6/41 D-Day anniversary
Veteran Frederick Carrier (89) who served in the 1st Engineer Special Brigade of the U.S. Army and landed at Utah Beach on D-Day, prays for the 171 men of his unit who died at a monument to them at Utah Beach, France
7/41 D-Day anniversary
D-Day veteran Jack Hamlin (93) who served in Rescue Flotilla Number One of the U.S. Coast Guard, took part in the invasion landing at Omaha Beach and is from Springfield, Missouri, attends the U.S. D-Day Ceremony at Utah Beach, France
8/41 D-Day anniversary
A D-Day re-enactment enthusiast wears the American flag at a re-enactment camp near Utah Beach in Sainte Marie du Mont, France
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British World War II veteran Jock Hutton (89), poses following his landing after he and teams of French, US, Canadian and British paratroopers jumped from aeroplanes during a D-Day commemoration in Ranville, northern France
10/41 D-Day anniversary
The Red Arrows display team perform over Southsea Common at the end of a commemoration service of the D-Day landings in Portsmouth, England
11/41 D-Day anniversary
Queen Elizabeth II (L) and Prince Philip, Duke of Edinburgh (3L) are welcomed by French President Francois Hollande (2L) and Minister of Foreign Affairs and International Development, Laurent Fabius (R) at the Elysee Presidential Palace as part of a bilateral meeting during an Official visit in Paris ahead of the 70th Anniversary Of The D-Day in Paris, France
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The RAF's Red Arrows perform over Southsea Common in Hampshire, to mark the 70th Anniversary of the D-Day landings
13/41 D-Day anniversary
A French man dressed in vintage military clothing drives an old American military jeep on the beachside in Arromanches-les-Bains, northern France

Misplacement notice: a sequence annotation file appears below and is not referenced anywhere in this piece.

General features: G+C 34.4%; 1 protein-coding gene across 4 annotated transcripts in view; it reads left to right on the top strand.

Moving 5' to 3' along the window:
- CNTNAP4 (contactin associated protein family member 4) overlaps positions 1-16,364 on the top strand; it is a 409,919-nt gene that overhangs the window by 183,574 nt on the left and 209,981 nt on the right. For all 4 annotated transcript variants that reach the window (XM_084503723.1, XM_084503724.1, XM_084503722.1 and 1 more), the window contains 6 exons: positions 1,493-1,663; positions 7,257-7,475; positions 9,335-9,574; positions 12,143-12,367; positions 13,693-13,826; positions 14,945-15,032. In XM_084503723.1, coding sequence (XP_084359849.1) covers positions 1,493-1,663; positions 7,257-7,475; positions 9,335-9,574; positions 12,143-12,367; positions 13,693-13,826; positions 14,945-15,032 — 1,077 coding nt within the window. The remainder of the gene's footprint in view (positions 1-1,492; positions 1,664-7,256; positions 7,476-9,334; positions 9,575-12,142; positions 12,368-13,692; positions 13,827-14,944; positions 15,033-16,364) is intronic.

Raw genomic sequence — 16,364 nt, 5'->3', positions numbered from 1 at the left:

14/41 D-Day anniversary
Czech citizens Gallomichal Seznam and Zdznek Barchaler, dressed in old vintage military uniforms, walk on the beach in Arromanches-les-Bains, northern France
15/41 D-Day anniversary
British Marines and their Dutch counterparts demonstrate a beach assault near Southsea Common in Hampshire to mark the 70th Anniversary of the D-Day landings
16/41 D-Day anniversary
WW2 veteran Fred Holborn, from the Fleet Air Arm, salutes as he looks at British Legion Union flags carrying thank you messages planted in the sand on Gold beach near Asnelles, France. 20,000 paper flags are being planted. Each one carries a personal message of Remembrance submitted by Royal British Legion supporters
17/41 D-Day anniversary
A paratrooper lands on Sword Beach near international flags during a D-Day celebration rehearsal in Ouistreham, on the Normandy coast
18/41 D-Day anniversary
Helen Patton, granddaughter of General Patton, is parachuted during a US-German D-Day commemoration ceremony in honour of airborne soldiers in Picauville, northern France
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French 1st RCP paratrooper carrying US flag is seen over Sword beach in Ouistreham, northern France
20/41 D-Day anniversary
A Spitfire (R) and an "Eurfighter" both painted with invasion stripes fly over Sword beach in Ouistreham, northern France
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Queen Elizabeth II arrives at the Gare du Nord during an Official visit in Paris ahead of the 70th Anniversary Of The D-Day in Paris, France